Processor speed is responsive–especially scanning through video, though there are some light pauses in the menu, like with the Cowon. Photos and videos load quickly. Battery life may not approach Cowon A2 levels, but we’re still impressed with the rated 14 hours for audio and 4 hours of video. In informal testing, we got plenty more than 14 hours for audio. We’ll update with our official battery-life results when they come in. The removable battery makes a huge difference–replacement batteries cost $30. The removable battery is a nice touch.


October 26, 2006


I’m excited about this product. It launched early in the year and I finally saved up enough pennies to get one. If you’re looking for an mp3 player, this is not for you….but…if you’re looking for a complete Video & Musical experience…

I present to you the ARCHOS AV500.

Now check out what this “BEAST” does…

The Archos AV500 is a miniature entertainment centre capable of playing both audio and video files. It’s controlled through an easy-to-use menu system, with icons to select all of the different audio and video playback functions. There are two control pads, which takes a little getting used to; one to control the main menu and playback and volume, and the other to control the sub-menu for system and playback settings. av500 1There are also two ways to get content onto the AV500. In hard disk mode, the player simply appears as a hard disk in Windows, and you can drop your video or audio files into the corresponding folders. We found the AV500 would play DiVX and XViD files at the standard DVD resolution of 720 x 480 pixels, but it would crash if the files were too large – 700MB was the biggest file size it could handle av500 2

The AV500 also plays WMV files, but only at a maximum resolution of 352 x 288. Strangely, the common MPEG-1 and MPEG-2 formats are not supported. Video quality from DivX and XviD is impressive, and is good enough to enjoy a film on the bright and high-contrast screen

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If you are not a video-encoding expert, there is an easier way to get video onto the AV 500 and making sure that it plays. If you set the player to ‘Windows Device’ mode, Windows Media Player will recognize it as a media player. Now all you have to do is choose a file to synchronize with the device and Media Player will automatically convert the file to a format compatible with the player and copy it across. The AV500 will also record video directly from a composite video source using the supplied A/V cable. The player records in real time, and while the picture is slightly grainy it is certainly good enough to catch up on last night’s TV on the commute to work. av500 4The AV500 also works well as an audio player. The player supports MP3, WAV and WMV files, and you can organize your music by artist, album, title, genre and year, and also create your own playlists. Audio quality from the supplied headphones is reasonable, but music will sound much better through a good pair of headphones.av5oo 5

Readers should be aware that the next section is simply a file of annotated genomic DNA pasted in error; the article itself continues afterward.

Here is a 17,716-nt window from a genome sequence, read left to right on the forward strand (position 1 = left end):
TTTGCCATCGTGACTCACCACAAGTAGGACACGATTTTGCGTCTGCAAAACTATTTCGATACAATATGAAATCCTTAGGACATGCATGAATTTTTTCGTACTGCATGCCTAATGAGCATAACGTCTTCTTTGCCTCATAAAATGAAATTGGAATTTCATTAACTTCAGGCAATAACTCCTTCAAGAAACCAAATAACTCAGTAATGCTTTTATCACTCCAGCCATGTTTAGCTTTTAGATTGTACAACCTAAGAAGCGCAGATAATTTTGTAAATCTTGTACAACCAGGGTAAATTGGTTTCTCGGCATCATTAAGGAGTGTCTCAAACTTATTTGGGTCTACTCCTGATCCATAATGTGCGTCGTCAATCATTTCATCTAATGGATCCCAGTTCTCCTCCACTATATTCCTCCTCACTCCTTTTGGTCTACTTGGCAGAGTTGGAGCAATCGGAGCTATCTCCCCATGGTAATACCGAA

To simplify the connection of the AV500 to your TV or home stereo, Archos supplies a TV docking pod. This disc-shaped unit provides A/V-in, A/V-out, S-Video-in, power, and IR-blaster ports, the last of which is used for attaching an included sensor to your VCR or cable/satellite box. However, the dock doesn’t cradle the AV500, and its curved top makes a poor platform for the unit. Cowon’s new A2 PVP also records video but doesn’t require the A/V breakout pod. Whether or not the dock is connected, you can control the AV500 via the included full-size remote, which seems almost comically large compared with the AV500 itself.

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Archos will soon release the $200 Mini-Cam, a lipstick-shaped video camera that plugs into the AV500’s main A/V socket. The camera’s cable has an in-line remote control for easy MPEG-4 recording and a built-in microphone; the camera itself is mountable. The Mini-Cam, despite its cost, is way cool; it can be used in a variety of situations, such as extreme sporting activities. In terms of sharpness and low-light performance, video quality on this color CCD camera is decent too.